Shmulick Yoskovitz, CEO X-Press Feeders, said: “It is now clear that words are not enough, action must be taken to meet our 2030 and 2050 goals. As shown in this report there will probably be more than one “green” fuel during this transition. If partnerships are not formed now to take risks, build vessels, and experiment we will still be debating these issues in five years without being any closer to a solution.”
Martin Humphreys, Lead Transport Economist, Transport Global Practice, World Bank, said: “This report translates international shipping’s global ambition of decarbonising by 2050 into a concrete transition case. It underpins the premise that maritime transport’s energy transition is likely to have both a strong regional and strong fleet specific angle. The World Bank intends to support developing countries in becoming the zero-carbon bunker fuel hubs of the future, and such frameworks can make an important contribution to identifying business and development opportunities, while balancing investment risk.”
Aziz Merchant, Executive Director of Keppel Marine and Deepwater Technology, the technology arm of Keppel Offshore & Marine, said: “We are pleased to work with the LR Maritime Decarbonisation Hub in the development of this framework, which we believe will be a valuable resource for the shipping industry as it explores different fuel transition pathways. Leveraging its engineering expertise and extensive experience in dual-fuelled systems, Keppel Offshore & Marine is supporting the decarbonisation of the industry by collaborating with industry partners to develop new build and retrofit solutions for customers to adopt zero-carbon fuels.”
Jesse Fahnestock, Head of Research and Analysis, Global Maritime Forum, said: “Shipping’s transition is complex, and many perspectives need to be brought to bear. So it is heartening that this report’s perspective – looking at the decarbonisation of a specific fleet – confirms many of the conclusions the Global Maritime Forum and Getting to Zero Coalition are drawing in other analyses. The transition to zero-emission shipping is possible, and the tools are near to hand. But keeping costs and risks down will require some flexible thinking, from fleet management to fuel production, and an understanding of the long-term fundamentals of scalable, zero-emission fuels. This report brings the industry one step closer to being able to implement this approach in practice.”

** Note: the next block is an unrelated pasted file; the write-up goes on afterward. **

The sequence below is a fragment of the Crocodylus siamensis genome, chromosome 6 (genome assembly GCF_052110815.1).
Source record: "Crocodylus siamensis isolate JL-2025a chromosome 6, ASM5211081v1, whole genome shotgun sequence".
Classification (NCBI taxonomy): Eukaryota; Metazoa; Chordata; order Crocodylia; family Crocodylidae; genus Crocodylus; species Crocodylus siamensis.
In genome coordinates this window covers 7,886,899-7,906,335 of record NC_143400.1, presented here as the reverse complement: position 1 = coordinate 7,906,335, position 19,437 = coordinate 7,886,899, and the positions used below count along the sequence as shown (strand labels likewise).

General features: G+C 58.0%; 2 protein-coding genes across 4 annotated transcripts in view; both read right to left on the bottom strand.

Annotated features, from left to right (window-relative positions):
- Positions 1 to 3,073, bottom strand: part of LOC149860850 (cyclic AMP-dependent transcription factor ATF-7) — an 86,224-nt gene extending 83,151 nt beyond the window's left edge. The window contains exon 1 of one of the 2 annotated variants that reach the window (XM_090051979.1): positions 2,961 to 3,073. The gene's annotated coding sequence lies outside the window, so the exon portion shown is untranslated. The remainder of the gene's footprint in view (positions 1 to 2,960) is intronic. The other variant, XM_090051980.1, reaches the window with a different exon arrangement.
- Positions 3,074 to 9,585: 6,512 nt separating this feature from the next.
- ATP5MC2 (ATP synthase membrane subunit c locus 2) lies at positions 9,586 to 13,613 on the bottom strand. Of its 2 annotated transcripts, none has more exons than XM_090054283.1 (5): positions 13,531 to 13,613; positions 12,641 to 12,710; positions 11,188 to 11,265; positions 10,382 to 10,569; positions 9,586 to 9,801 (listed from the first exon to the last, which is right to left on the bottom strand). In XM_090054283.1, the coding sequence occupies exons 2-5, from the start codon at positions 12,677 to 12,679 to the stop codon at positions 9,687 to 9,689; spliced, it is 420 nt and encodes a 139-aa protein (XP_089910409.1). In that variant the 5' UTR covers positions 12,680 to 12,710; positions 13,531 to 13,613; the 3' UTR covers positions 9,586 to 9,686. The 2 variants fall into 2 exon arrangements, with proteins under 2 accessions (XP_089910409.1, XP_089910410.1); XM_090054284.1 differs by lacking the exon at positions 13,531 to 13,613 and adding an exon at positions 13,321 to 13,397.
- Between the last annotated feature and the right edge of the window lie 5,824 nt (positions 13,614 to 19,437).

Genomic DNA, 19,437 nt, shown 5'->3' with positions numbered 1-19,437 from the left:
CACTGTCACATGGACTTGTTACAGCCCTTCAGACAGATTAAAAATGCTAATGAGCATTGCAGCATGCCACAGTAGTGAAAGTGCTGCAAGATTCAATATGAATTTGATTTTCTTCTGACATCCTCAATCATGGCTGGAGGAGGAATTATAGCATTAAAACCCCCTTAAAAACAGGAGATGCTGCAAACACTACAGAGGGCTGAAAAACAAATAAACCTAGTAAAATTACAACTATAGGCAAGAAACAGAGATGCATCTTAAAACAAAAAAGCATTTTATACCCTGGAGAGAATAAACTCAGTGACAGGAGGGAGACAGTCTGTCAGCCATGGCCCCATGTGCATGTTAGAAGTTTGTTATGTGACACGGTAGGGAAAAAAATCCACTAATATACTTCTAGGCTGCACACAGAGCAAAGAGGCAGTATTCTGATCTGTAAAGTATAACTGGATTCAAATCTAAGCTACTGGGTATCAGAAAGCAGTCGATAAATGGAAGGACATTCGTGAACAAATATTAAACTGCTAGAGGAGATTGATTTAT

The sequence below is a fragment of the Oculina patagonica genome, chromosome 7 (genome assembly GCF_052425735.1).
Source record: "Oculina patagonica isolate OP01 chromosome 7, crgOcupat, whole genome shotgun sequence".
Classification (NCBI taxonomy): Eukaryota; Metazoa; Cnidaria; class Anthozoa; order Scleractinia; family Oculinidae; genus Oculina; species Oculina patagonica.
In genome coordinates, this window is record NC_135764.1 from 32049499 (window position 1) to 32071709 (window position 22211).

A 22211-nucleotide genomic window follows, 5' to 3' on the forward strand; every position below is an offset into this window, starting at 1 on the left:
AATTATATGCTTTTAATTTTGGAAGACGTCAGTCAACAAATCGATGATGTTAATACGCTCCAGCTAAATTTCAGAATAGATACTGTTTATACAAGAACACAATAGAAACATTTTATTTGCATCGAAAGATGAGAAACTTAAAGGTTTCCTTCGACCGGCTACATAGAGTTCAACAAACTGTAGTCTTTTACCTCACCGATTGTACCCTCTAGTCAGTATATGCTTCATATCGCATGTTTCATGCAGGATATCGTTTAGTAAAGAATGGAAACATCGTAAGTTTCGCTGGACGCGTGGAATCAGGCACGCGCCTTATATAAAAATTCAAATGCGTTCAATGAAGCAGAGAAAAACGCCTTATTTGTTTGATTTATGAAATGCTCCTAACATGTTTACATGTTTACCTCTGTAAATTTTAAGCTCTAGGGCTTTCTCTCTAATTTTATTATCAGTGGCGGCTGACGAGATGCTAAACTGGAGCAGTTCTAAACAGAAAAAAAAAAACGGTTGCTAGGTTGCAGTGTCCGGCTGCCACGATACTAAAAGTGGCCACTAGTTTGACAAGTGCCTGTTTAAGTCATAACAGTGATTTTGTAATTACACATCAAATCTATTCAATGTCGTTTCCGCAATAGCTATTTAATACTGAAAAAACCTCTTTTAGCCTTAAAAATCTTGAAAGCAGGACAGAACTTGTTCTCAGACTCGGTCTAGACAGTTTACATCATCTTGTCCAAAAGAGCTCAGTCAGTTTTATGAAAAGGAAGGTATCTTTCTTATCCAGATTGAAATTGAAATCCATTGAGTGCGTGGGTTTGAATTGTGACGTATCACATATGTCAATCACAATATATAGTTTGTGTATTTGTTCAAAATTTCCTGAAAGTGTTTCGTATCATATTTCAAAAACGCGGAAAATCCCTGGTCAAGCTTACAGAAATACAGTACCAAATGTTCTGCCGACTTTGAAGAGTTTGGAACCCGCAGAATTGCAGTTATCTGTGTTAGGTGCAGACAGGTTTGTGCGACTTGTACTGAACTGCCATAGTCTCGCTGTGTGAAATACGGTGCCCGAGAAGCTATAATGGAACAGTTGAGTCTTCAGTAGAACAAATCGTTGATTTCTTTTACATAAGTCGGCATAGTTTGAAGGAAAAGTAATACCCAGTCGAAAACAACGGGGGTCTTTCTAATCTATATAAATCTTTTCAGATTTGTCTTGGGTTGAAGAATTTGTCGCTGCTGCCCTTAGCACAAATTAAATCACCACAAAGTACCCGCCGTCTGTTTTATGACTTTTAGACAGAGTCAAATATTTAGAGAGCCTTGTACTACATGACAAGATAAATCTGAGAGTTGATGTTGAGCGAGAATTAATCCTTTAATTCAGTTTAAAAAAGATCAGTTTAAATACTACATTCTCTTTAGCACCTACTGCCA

Chris Chatterton, Chief Operating Officer, The Methanol Institute, said: “The shipping industry understands that achieving low carbon operations and ultimately achieving zero carbon will require a combination of fuels, of which methanol in conventional and renewable form will play an important role. This study helps the industry understand its options for fuel sourcing, technology, the business case for fleet operations and provides timely insight into what ‘green corridors’ might look like in practice.”
Sofia and Conor Furstenberg Stott, Ammonia Energy Association Maritime Directors, said: “The Ammonia Energy Association supports the responsible use of ammonia in a sustainable energy economy, and a perfect example of this is the use of ammonia as a fuel to enable deep decarbonisation across the maritime sector. This new report, ‘First movers in Shipping’s Decarbonisation – a framework for getting started’, represents a touchstone for stakeholders seeking opportunity across the entire energy carrier value chains. It breaks new ground by illustrating a case-specific application of fuel scenarios that, rather than presenting generic strategies, provides actionable insight for investors and industry who are ready to implement their decarbonisation plans."
Building on this fuel agnostic framework, the LR Maritime Decarbonisation Hub aims to steer cross-industry alliances that can unearth and accelerate resilient energy transitions and enable pilot projects this decade.
Notes to editors
The new report analysed three transition pathways methanol, ammonia, and hydrogen, and applied each potential fuel to the containership feeder fleet operating regionally between Singapore, Hong Kong, and other Asian countries nearby. This consisted of 222 ships, totalling ~360k TEU capacity, with fuel consumption estimated at 1.4 million tons of fuel oil equivalent and 4.7 million tons of CO2 emitted per year, according to AIS data.
About the Lloyd’s Register Decarbonisation Hub
Launched in 2020, the Lloyd’s Register Maritime Decarbonisation Hub is a joint initiative between Lloyd’s Register Group and Foundation, and brings together thought leaders and subject matter experts with the skills, knowledge and capability to help the maritime industry design, develop and commercialise the pathways to future fuels required for decarbonisation. For more information visit: www.maritimedecarbonisationhub.org